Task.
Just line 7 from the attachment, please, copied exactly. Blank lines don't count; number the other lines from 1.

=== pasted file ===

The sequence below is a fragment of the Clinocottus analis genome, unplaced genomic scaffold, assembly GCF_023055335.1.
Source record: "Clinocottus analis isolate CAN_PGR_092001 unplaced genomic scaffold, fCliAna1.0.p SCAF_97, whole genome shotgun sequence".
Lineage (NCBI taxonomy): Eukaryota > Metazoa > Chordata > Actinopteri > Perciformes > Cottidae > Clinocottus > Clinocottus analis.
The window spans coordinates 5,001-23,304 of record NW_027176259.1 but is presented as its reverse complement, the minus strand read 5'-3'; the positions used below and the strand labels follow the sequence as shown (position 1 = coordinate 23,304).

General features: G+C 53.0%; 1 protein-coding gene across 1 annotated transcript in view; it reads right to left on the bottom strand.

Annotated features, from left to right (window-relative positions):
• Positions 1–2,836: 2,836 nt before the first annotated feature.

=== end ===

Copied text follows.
• Positions 1–2,836: 2,836 nt before the first annotated feature.